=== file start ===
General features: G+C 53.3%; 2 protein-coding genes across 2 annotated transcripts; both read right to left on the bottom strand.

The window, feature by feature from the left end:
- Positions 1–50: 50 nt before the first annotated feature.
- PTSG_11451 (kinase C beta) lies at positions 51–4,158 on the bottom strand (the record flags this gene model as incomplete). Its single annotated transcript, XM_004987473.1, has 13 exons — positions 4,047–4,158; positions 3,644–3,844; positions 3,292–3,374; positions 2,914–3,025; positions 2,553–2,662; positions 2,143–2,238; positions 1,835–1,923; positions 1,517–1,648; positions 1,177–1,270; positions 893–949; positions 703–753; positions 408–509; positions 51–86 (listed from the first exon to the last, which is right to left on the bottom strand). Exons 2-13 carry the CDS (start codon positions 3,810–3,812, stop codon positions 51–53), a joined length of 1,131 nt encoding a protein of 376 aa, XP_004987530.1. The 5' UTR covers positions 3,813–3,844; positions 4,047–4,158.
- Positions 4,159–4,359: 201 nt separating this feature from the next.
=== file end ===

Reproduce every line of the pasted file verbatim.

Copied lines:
General features: G+C 53.3%; 2 protein-coding genes across 2 annotated transcripts; both read right to left on the bottom strand.

The window, feature by feature from the left end:
- Positions 1–50: 50 nt before the first annotated feature.
- PTSG_11451 (kinase C beta) lies at positions 51–4,158 on the bottom strand (the record flags this gene model as incomplete). Its single annotated transcript, XM_004987473.1, has 13 exons — positions 4,047–4,158; positions 3,644–3,844; positions 3,292–3,374; positions 2,914–3,025; positions 2,553–2,662; positions 2,143–2,238; positions 1,835–1,923; positions 1,517–1,648; positions 1,177–1,270; positions 893–949; positions 703–753; positions 408–509; positions 51–86 (listed from the first exon to the last, which is right to left on the bottom strand). Exons 2-13 carry the CDS (start codon positions 3,810–3,812, stop codon positions 51–53), a joined length of 1,131 nt encoding a protein of 376 aa, XP_004987530.1. The 5' UTR covers positions 3,813–3,844; positions 4,047–4,158.
- Positions 4,159–4,359: 201 nt separating this feature from the next.